Missionary John H. Groberg returns to Tonga in the 1960s with his wife and their five young daughters. When their sixth child is born with a serious illness, the Grobergs face their ... See full summary »
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John H. Groberg, a middle class kid from Idaho Falls, crosses the Pacific to become a Church of Jesus Christ of Latter-Day Saint missionary in the remote and exotic Tongan island kingdom during the 1950's. He leaves behind a loving family and the true love of his life, Jean. Through letters and musings across the miles, John shares his humbling and sometimes hilarious adventures with "the girl back home", and her letters buoy up his spirits in difficult times. John must struggle to overcome language barriers, physical hardship and deep-rooted suspicion to earn the trust and love of the Tongan people he has come to serve. Throughout his adventure-filled three years on the islands, he discovers friends and wisdom in the most unlikely places. John H. Groberg's Tongan odyssey will change his life forever.Written by
Mary Jane Jones
John H. Groberg really did isolate himself to study the Bible for four days in order to improve his Tongan. In reality, he studied in the bush instead of on the beach. See more »
When John Groberg is talking to his girlfriend, Jean, about the moon, he says that the light traveled 93 million miles to reach her, but that is actually the distance from the Sun. Of course, the light originated from the Sun not the moon, so he is correct. See more »
It is enough I remember you offered it to me.
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Normally LDS subject films like The Other Side Of Heaven are usually produced in Salt Lake City by Mormons. But this film, the true life adventure of a missionary in the South Pacific island kingdom of Tonga was done by the Disney Studios. That being said it is perfectly within the Disney parameters of family entertainment.
John Groberg as played here by Christopher Gorham is a kid who likes his faith with a little rock and roll in the Eisenhower Fifties. He plays a mean trumpet and is awaiting his mission assignment. It turns out to be the exotic south seas certainly with enough temptation that few can withstand. Still it's something if not required, expected of him to do his two year bit before he marries Anne Hathaway.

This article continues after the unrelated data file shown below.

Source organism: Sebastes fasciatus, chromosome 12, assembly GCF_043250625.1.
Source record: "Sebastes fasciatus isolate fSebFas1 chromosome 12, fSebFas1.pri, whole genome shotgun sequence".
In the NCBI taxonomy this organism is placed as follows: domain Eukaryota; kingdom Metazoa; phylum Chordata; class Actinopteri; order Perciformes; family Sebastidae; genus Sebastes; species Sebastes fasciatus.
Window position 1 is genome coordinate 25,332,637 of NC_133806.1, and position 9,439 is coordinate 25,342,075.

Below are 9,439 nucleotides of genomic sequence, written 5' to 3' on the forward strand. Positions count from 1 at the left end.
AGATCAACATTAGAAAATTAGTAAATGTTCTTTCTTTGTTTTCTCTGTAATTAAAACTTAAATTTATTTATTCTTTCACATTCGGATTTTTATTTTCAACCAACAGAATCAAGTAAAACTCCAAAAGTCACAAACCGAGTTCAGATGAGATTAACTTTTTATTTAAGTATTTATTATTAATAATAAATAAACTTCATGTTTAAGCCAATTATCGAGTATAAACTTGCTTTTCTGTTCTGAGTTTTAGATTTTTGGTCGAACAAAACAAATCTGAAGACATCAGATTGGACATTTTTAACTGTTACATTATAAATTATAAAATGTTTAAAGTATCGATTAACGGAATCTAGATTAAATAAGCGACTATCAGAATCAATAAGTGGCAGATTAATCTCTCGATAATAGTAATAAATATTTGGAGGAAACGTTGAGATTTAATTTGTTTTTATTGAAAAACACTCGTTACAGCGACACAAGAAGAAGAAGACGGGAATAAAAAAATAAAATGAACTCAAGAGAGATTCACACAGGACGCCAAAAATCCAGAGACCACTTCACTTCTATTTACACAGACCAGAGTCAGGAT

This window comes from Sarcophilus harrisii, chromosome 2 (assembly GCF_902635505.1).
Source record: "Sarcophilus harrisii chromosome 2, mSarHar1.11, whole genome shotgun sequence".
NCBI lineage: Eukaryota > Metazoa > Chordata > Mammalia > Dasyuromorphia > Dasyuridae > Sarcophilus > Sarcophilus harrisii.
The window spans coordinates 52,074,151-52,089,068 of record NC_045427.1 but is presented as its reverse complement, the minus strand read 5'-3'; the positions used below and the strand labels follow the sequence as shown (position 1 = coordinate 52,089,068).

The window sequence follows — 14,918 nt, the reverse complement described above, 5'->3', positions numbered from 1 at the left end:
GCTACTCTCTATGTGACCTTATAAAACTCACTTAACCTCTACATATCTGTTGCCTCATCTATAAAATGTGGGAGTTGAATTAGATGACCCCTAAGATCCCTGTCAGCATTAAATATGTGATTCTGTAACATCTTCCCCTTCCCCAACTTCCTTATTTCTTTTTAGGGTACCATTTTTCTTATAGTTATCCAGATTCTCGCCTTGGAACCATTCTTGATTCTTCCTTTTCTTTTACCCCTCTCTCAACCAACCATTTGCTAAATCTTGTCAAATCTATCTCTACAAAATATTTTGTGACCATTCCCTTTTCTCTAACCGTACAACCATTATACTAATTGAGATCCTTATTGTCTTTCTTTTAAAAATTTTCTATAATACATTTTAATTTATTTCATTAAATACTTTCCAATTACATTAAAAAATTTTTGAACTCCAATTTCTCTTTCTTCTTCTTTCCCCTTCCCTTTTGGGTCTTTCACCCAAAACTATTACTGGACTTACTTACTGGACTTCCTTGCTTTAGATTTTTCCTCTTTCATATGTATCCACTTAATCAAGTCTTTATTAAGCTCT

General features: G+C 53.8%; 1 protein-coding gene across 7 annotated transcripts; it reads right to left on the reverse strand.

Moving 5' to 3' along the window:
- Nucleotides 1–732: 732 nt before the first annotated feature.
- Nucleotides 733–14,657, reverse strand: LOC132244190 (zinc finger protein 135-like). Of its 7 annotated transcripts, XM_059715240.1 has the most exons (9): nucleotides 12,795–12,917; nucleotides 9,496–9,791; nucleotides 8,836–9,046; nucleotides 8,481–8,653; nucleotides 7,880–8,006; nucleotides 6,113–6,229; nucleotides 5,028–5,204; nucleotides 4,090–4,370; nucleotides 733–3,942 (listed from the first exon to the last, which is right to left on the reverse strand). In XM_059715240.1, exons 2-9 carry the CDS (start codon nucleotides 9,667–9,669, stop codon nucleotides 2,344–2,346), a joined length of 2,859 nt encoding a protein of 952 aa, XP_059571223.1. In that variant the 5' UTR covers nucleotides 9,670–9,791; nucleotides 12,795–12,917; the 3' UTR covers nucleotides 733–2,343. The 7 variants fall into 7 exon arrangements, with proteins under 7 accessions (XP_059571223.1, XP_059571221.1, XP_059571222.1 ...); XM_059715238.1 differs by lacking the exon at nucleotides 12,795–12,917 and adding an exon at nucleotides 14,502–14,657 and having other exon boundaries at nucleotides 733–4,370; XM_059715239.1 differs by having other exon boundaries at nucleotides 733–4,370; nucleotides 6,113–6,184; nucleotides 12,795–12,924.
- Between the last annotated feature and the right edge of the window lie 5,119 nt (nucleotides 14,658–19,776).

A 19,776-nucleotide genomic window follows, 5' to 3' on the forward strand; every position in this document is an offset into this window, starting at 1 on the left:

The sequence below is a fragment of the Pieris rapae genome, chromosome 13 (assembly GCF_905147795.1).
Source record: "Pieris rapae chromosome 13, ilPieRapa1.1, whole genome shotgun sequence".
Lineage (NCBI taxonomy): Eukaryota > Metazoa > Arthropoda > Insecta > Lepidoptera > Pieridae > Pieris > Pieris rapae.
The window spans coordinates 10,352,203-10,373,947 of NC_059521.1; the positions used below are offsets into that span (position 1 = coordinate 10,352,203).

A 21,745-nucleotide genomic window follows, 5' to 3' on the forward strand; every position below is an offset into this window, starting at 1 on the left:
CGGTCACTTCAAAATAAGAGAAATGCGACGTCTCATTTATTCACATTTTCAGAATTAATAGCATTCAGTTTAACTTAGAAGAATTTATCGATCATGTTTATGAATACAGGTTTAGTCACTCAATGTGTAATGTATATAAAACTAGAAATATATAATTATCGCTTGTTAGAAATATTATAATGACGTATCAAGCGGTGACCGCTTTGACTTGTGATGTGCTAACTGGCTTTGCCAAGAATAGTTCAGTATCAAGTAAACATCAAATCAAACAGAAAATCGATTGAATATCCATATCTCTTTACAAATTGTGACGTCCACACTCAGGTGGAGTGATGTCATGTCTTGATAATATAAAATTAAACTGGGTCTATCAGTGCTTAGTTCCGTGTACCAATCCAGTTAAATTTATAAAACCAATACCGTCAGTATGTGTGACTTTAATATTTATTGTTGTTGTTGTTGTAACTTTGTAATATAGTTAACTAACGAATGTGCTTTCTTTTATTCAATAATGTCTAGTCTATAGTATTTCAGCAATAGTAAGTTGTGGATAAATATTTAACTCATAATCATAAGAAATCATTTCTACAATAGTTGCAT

Stories about Mormon Missionaries and I've reviewed a few of them now have one common thread, it's the culture shock. No matter whether it's Tonga, Tenafly or Buffalo these kids leave a cocoon like existence in their Mormon communities to go out into the big world to do their thing. That's what films like God's Army, The Best Two Years and this film have in common.
The Pacific Islands have always held special interest for the LDS church. They have charge of the Polynesian Cultural Center in Honolulu and I give the church credit for helping to preserve the Polynesian Culture of several peoples.
Young Gorham doesn't preach and baptize, he makes real contributions to the daily lives of this remote region. With disease and tidal waves to battle among other things, the Magic Kingdom did a great job with the special effects in The Other Side Of Heaven.
Anne Hathaway does appear in the film, but it's her voice in the letters they exchange that is her real contribution. In fact it was touching to see these two young people, deeply in love speaking their letters in voice over. In this age of electronic mail, a film like this showing the romance and poetry between Gorham and Hathaway is a depiction of a sadly bygone age.
Disney Studios recognized that this film would have a wider appeal than just among Mormons and it does. It's a fine family film, but LDS audiences will appreciate it most of all.
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